Surprising Side Effects Of Blowing Your Nose Too Hard

While it's easy to assume the only consequence of a hard nose blow might be a loud honking sound, science tells us that if we put too much power behind a nasal clearing blow, it may not only affect our nasal cavity, but other areas of the body as well.

A study conducted by researchers at the University of Virginia found that forcefully blowing our nose builds up an amount of pressure 10 times greater than that of an involuntary response such as a sneeze or cough (via The Health Site). When we blow too hard, the power of all that added pressure can cause the blood vessels stored within the lining of the mucus membrane to burst, potentially resulting in nosebleeds (via Berkeley Wellness).

Additionally, harsh nose blowing can also cause ear or sinus infections. Should you become sick from a viral or bacterial infection, the germs in your nasal cavity can be transferred into the sinuses or inner ear through nose blowing. This is due to the fact that our ears, nose, and throat all function as one connected system.

Nosebleeds, ear infections, and aneurysm ruptures can all be triggered by nose blowing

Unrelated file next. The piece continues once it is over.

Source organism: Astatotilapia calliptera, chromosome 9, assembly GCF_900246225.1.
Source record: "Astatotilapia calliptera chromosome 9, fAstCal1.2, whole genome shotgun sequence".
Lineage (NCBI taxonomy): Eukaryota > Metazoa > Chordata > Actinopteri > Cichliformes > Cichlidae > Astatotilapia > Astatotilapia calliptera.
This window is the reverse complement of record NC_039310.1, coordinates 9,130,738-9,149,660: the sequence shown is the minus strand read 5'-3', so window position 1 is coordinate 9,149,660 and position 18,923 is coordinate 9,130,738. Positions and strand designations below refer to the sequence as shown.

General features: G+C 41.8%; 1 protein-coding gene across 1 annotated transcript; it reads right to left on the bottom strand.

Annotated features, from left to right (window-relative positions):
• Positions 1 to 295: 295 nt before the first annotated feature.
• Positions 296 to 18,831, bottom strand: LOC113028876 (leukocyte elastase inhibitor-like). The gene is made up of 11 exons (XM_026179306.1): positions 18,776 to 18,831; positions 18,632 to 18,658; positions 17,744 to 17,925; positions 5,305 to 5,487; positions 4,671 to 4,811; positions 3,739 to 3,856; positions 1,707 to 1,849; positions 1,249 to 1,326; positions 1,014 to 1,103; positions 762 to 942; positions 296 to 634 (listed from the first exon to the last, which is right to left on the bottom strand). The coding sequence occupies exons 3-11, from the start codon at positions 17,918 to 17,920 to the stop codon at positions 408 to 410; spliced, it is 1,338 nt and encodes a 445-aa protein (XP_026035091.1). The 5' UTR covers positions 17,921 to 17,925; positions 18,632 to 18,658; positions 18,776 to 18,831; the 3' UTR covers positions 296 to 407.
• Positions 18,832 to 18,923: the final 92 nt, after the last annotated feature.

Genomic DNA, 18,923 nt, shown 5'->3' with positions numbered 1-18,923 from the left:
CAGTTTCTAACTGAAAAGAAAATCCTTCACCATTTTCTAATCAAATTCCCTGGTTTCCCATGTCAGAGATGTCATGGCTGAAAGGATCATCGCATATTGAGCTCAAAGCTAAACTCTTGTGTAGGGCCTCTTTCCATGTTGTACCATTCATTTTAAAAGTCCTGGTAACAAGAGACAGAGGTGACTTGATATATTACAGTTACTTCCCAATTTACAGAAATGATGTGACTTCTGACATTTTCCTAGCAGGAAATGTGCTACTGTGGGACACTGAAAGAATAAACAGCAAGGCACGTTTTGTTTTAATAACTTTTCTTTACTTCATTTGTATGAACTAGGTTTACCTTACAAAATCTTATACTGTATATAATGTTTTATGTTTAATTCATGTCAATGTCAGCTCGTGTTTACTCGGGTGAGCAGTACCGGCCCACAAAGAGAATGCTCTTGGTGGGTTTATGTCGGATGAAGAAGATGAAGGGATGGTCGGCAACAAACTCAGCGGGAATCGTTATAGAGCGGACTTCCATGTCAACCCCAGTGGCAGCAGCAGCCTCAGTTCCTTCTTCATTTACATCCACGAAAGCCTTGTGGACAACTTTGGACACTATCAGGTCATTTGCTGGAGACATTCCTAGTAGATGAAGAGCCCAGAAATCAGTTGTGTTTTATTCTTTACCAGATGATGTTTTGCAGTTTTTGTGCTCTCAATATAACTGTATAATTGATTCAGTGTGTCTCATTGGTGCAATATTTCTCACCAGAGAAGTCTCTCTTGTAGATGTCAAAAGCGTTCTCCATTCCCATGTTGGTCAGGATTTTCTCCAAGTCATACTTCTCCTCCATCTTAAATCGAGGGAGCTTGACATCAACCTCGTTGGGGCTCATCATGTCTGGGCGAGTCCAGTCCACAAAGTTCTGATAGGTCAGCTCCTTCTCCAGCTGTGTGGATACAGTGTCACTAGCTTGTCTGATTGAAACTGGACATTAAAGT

In rare cases, blowing your nose can actually increase the chances of a brain aneurysm rupture (via Science Daily). A 2011 study published by the American Heart Association, determined eight leading factors that most contribute to increased risk of brain aneurysm ruptures. Of these eight factors, nose-blowing was among the top three — just below strenuous physical activity and drinking coffee.

Within the report, experts conducting the study further elaborated on the nature of brain aneurysms defining them as, "intracranial aneurysm (IA), a weakness in the wall of a brain blood vessel that often causes it to balloon. If it ruptures, it can result in a subarachnoid hemorrhage which is a stroke caused by bleeding at the base of the brain."

By examining participants with unruptured intracranial aneurysms, it was found that what all of these potential triggers had in common was the prompting of an abrupt, temporary increase in blood pressure. Health experts advise being mindful of the intensity of one's physical exercise and suggest that some drugs may also be helpful in preventing ruptures and hemorrhaging though further research is still needed on these claims.

To minimize risk, medical professionals advise taking a softer approach to nose blowing. Utilizing saline sprays and decongestants are alternative ways to help keep nasal passages clear from blockages (via The Health Site). Lastly, when it comes to nose clearing technique, try gently blowing each nostril separately by lightly holding one closed before alternating sides.